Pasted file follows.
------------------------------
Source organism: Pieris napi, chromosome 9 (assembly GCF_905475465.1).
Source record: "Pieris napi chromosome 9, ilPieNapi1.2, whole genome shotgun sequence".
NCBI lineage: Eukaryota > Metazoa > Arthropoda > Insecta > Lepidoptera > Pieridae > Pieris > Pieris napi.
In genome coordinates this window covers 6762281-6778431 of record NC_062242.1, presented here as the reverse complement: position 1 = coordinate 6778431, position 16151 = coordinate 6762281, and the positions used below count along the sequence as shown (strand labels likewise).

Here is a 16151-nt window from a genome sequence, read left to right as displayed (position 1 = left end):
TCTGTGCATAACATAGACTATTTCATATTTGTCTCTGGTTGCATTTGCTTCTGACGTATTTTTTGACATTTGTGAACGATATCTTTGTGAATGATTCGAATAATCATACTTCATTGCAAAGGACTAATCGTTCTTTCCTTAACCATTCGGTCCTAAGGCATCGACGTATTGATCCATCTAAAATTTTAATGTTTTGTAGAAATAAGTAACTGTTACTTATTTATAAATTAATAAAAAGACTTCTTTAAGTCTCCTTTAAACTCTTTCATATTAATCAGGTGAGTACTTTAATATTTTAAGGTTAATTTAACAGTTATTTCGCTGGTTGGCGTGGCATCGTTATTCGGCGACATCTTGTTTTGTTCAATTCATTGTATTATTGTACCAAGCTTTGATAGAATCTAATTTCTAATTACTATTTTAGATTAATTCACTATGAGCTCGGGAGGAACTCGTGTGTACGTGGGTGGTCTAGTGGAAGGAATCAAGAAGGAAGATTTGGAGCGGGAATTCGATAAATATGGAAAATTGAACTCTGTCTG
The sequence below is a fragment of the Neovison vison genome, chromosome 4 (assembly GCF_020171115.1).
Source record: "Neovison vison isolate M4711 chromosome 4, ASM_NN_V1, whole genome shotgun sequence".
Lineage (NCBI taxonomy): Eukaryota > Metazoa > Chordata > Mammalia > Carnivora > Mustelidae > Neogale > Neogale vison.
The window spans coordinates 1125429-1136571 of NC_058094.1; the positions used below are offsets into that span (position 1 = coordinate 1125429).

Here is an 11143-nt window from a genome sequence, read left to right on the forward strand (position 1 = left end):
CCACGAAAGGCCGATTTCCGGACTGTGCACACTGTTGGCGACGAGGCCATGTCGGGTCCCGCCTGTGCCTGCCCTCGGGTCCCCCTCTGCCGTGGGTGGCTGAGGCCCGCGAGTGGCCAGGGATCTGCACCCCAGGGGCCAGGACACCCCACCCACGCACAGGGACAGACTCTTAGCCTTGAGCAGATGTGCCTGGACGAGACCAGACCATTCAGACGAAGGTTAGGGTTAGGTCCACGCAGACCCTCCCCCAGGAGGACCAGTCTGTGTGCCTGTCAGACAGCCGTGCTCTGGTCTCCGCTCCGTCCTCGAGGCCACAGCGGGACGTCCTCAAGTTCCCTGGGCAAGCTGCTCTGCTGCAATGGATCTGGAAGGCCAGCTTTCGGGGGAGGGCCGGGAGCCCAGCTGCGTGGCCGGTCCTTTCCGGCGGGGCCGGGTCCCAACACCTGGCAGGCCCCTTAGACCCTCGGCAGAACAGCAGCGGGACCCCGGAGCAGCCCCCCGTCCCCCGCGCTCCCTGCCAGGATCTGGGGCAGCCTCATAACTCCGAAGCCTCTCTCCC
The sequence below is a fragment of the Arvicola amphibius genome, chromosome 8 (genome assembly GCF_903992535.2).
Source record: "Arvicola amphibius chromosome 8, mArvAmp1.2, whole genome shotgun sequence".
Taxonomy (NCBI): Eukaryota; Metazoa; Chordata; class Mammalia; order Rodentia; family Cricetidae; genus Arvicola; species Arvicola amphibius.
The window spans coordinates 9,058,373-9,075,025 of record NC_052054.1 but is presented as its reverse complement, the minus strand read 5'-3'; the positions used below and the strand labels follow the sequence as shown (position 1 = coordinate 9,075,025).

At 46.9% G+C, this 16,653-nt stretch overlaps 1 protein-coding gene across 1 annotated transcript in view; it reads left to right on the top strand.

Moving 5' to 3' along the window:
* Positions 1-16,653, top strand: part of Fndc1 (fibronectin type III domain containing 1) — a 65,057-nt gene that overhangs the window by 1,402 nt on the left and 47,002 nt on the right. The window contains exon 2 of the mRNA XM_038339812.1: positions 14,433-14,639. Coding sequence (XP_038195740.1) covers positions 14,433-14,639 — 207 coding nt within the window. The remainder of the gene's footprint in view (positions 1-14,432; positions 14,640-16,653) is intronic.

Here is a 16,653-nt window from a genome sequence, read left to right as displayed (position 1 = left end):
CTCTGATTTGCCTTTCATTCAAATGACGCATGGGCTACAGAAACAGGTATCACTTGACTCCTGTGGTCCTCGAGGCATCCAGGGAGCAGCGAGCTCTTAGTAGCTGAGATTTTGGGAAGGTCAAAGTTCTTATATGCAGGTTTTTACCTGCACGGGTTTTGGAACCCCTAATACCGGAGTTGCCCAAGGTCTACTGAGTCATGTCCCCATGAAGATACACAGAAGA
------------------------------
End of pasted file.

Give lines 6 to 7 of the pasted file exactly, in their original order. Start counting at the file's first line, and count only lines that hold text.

TCTGTGCATAACATAGACTATTTCATATTTGTCTCTGGTTGCATTTGCTTCTGACGTATTTTTTGACATTTGTGAACGATATCTTTGTGAATGATTCGAATAATCATACTTCATTGCAAAGGACTAATCGTTCTTTCCTTAACCATTCGGTCCTAAGGCATCGACGTATTGATCCATCTAAAATTTTAATGTTTTGTAGAAATAAGTAACTGTTACTTATTTATAAATTAATAAAAAGACTTCTTTAAGTCTCCTTTAAACTCTTTCATATTAATCAGGTGAGTACTTTAATATTTTAAGGTTAATTTAACAGTTATTTCGCTGGTTGGCGTGGCATCGTTATTCGGCGACATCTTGTTTTGTTCAATTCATTGTATTATTGTACCAAGCTTTGATAGAATCTAATTTCTAATTACTATTTTAGATTAATTCACTATGAGCTCGGGAGGAACTCGTGTGTACGTGGGTGGTCTAGTGGAAGGAATCAAGAAGGAAGATTTGGAGCGGGAATTCGATAAATATGGAAAATTGAACTCTGTCTG
The sequence below is a fragment of the Neovison vison genome, chromosome 4 (assembly GCF_020171115.1).